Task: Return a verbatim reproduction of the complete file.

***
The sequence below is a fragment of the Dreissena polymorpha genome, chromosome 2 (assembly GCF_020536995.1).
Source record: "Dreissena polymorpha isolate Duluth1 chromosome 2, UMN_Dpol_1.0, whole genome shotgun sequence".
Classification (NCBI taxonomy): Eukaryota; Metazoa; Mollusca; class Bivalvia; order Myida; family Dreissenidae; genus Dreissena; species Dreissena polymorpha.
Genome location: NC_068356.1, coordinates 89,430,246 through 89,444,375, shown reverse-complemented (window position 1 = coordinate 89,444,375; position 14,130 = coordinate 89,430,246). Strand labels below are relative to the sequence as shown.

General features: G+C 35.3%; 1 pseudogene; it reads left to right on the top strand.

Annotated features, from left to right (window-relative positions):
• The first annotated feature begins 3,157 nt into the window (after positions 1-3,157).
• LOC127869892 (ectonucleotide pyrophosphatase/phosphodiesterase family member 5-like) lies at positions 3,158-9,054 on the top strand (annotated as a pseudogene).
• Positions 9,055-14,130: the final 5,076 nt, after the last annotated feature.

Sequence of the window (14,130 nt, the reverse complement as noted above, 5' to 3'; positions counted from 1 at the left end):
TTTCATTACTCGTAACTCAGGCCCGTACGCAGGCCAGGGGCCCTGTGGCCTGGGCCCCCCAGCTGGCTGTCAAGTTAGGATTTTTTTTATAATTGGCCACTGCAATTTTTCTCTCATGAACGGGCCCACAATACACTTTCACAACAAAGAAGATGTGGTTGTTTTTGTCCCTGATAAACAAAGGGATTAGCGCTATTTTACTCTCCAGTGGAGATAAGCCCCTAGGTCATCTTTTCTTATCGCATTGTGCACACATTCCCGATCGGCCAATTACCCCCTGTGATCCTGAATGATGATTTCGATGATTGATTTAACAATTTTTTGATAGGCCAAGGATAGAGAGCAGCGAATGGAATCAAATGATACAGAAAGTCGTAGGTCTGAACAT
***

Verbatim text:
The sequence below is a fragment of the Dreissena polymorpha genome, chromosome 2 (assembly GCF_020536995.1).
Source record: "Dreissena polymorpha isolate Duluth1 chromosome 2, UMN_Dpol_1.0, whole genome shotgun sequence".
Classification (NCBI taxonomy): Eukaryota; Metazoa; Mollusca; class Bivalvia; order Myida; family Dreissenidae; genus Dreissena; species Dreissena polymorpha.
Genome location: NC_068356.1, coordinates 89,430,246 through 89,444,375, shown reverse-complemented (window position 1 = coordinate 89,444,375; position 14,130 = coordinate 89,430,246). Strand labels below are relative to the sequence as shown.

General features: G+C 35.3%; 1 pseudogene; it reads left to right on the top strand.

Annotated features, from left to right (window-relative positions):
• The first annotated feature begins 3,157 nt into the window (after positions 1-3,157).
• LOC127869892 (ectonucleotide pyrophosphatase/phosphodiesterase family member 5-like) lies at positions 3,158-9,054 on the top strand (annotated as a pseudogene).
• Positions 9,055-14,130: the final 5,076 nt, after the last annotated feature.

Sequence of the window (14,130 nt, the reverse complement as noted above, 5' to 3'; positions counted from 1 at the left end):
TTTCATTACTCGTAACTCAGGCCCGTACGCAGGCCAGGGGCCCTGTGGCCTGGGCCCCCCAGCTGGCTGTCAAGTTAGGATTTTTTTTATAATTGGCCACTGCAATTTTTCTCTCATGAACGGGCCCACAATACACTTTCACAACAAAGAAGATGTGGTTGTTTTTGTCCCTGATAAACAAAGGGATTAGCGCTATTTTACTCTCCAGTGGAGATAAGCCCCTAGGTCATCTTTTCTTATCGCATTGTGCACACATTCCCGATCGGCCAATTACCCCCTGTGATCCTGAATGATGATTTCGATGATTGATTTAACAATTTTTTGATAGGCCAAGGATAGAGAGCAGCGAATGGAATCAAATGATACAGAAAGTCGTAGGTCTGAACAT